Dalia Mogahed, a Gallup pollster and author of Who Speaks for Islam?, gave a fascinating TED talk, “The attitudes that sparked the Arab Spring.” Mogahed focuses on Arab countries and discusses the results of surveys administered prior to the so-called Arab Spring.
There are many, many anti-Islamic, anti-Arab blogs online. I just looked at one and read the following:
The central question is:
What is wrong with the Islamic world, and how will it reform?
The basic problem is very clear. It is that millions of people in the Islamic world do not believe in free speech, freedom of religion, democracy, a secular state, free enterprise and human rights.
Mogahed’s statistics blatantly contradict such bold and bald claims.
94% of Egyptian respondents believe that free speech is a fundamental right. Similar results were found in other Arab countries: 92% in Iran, 90% in Indonesia, 88% in Turkey and 82% in Pakistan.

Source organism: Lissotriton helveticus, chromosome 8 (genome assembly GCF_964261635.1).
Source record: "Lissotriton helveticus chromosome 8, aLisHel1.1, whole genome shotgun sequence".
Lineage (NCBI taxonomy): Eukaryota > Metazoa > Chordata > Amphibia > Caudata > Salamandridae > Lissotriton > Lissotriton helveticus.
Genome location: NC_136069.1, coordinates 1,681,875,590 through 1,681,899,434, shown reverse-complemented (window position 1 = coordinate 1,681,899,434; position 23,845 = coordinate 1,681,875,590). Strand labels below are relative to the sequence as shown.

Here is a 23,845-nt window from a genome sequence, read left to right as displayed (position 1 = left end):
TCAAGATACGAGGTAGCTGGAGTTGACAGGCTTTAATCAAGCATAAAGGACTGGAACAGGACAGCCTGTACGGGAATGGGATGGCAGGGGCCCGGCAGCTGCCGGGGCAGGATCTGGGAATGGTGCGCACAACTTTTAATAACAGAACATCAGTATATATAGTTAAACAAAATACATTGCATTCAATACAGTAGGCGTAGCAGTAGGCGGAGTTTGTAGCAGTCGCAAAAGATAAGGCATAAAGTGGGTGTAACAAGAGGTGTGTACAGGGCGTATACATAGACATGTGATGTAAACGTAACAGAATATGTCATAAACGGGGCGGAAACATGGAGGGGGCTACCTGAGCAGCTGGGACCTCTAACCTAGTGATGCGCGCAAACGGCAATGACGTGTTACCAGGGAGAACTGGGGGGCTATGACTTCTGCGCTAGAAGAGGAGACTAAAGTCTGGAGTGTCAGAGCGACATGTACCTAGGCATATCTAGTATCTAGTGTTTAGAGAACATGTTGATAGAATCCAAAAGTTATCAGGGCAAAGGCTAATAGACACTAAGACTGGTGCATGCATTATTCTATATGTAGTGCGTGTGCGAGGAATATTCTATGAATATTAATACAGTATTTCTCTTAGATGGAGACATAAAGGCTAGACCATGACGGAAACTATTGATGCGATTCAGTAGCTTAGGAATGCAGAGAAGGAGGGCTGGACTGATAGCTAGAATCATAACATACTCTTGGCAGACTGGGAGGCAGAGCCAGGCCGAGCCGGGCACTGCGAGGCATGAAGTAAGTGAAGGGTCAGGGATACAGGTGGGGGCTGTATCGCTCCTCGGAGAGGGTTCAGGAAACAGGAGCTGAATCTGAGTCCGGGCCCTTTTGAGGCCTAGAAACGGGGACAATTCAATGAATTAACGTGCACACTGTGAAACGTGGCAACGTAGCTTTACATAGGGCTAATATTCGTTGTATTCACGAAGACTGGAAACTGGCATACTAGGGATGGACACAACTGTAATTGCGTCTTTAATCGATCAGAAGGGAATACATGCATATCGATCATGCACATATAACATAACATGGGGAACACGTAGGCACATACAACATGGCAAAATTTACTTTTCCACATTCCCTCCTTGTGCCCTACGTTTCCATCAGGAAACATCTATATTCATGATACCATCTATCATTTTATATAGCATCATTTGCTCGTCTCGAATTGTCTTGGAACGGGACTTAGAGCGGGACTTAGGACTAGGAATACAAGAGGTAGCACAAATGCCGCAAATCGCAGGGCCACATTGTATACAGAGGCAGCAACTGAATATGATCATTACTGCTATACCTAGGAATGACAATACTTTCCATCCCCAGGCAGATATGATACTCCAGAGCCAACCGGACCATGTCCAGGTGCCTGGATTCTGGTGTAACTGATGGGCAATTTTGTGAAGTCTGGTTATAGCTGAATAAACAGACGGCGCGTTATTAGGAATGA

88% of Egyptians long for democracy.
The blogger’s claim about millions of people in the Islamic world is technically true but woefully misleading. If 6% of Egyptians and 8% of Iranians, etc. oppose democracy and free speech, then millions of Muslims oppose democracy and free speech. But, and here’s the key point—vastly many more Muslims support democracy and free speech.
Consider an analogy: 97% of American polled said that they believe that free speech is a fundamental right. That means that 3% don’t think that free speech is a fundamental right. Given that the US has about 300,000,000 people, about 9,000,000 US citizens don’t think that free speech is a fundamental right. So, millions of people in the democratic West don’t believe in free speech and democracy.
The blogger’s claims above are just a way of lying with statistics.
To repeat the claim of an earlier blog, most Muslims are a lot like us. For example, what do Egyptians most want for their country? Jobs, economic development, stability and education. They don’t want more policing of their lives.
There is a newfound faith in Arab countries that they can achieve democracy and rule of law through peaceful practices.